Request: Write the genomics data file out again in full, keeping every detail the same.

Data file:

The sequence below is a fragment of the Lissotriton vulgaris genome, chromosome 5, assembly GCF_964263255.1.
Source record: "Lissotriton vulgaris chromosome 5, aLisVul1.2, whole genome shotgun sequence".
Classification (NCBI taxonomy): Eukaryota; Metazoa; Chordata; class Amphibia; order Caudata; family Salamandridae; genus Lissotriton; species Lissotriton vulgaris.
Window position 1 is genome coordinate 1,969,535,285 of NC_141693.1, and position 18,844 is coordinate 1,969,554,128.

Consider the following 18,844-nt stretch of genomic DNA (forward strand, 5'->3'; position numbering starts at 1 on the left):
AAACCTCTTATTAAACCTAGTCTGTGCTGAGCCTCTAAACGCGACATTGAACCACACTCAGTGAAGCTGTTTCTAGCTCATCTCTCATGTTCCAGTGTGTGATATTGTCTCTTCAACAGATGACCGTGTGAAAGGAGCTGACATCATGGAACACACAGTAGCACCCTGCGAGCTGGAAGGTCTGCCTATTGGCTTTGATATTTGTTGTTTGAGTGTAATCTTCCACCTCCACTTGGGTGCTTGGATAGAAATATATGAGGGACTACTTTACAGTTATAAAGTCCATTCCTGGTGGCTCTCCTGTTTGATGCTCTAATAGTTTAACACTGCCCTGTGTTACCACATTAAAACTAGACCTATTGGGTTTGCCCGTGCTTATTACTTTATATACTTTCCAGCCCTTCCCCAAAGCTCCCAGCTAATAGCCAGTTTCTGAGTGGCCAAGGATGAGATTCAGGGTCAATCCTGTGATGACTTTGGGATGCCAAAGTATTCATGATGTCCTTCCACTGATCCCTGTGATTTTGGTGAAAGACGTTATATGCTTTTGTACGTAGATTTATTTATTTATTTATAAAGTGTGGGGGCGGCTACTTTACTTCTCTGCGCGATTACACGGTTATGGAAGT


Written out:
The sequence below is a fragment of the Lissotriton vulgaris genome, chromosome 5, assembly GCF_964263255.1.
Source record: "Lissotriton vulgaris chromosome 5, aLisVul1.2, whole genome shotgun sequence".
Classification (NCBI taxonomy): Eukaryota; Metazoa; Chordata; class Amphibia; order Caudata; family Salamandridae; genus Lissotriton; species Lissotriton vulgaris.
Window position 1 is genome coordinate 1,969,535,285 of NC_141693.1, and position 18,844 is coordinate 1,969,554,128.

Consider the following 18,844-nt stretch of genomic DNA (forward strand, 5'->3'; position numbering starts at 1 on the left):
AAACCTCTTATTAAACCTAGTCTGTGCTGAGCCTCTAAACGCGACATTGAACCACACTCAGTGAAGCTGTTTCTAGCTCATCTCTCATGTTCCAGTGTGTGATATTGTCTCTTCAACAGATGACCGTGTGAAAGGAGCTGACATCATGGAACACACAGTAGCACCCTGCGAGCTGGAAGGTCTGCCTATTGGCTTTGATATTTGTTGTTTGAGTGTAATCTTCCACCTCCACTTGGGTGCTTGGATAGAAATATATGAGGGACTACTTTACAGTTATAAAGTCCATTCCTGGTGGCTCTCCTGTTTGATGCTCTAATAGTTTAACACTGCCCTGTGTTACCACATTAAAACTAGACCTATTGGGTTTGCCCGTGCTTATTACTTTATATACTTTCCAGCCCTTCCCCAAAGCTCCCAGCTAATAGCCAGTTTCTGAGTGGCCAAGGATGAGATTCAGGGTCAATCCTGTGATGACTTTGGGATGCCAAAGTATTCATGATGTCCTTCCACTGATCCCTGTGATTTTGGTGAAAGACGTTATATGCTTTTGTACGTAGATTTATTTATTTATTTATAAAGTGTGGGGGCGGCTACTTTACTTCTCTGCGCGATTACACGGTTATGGAAGT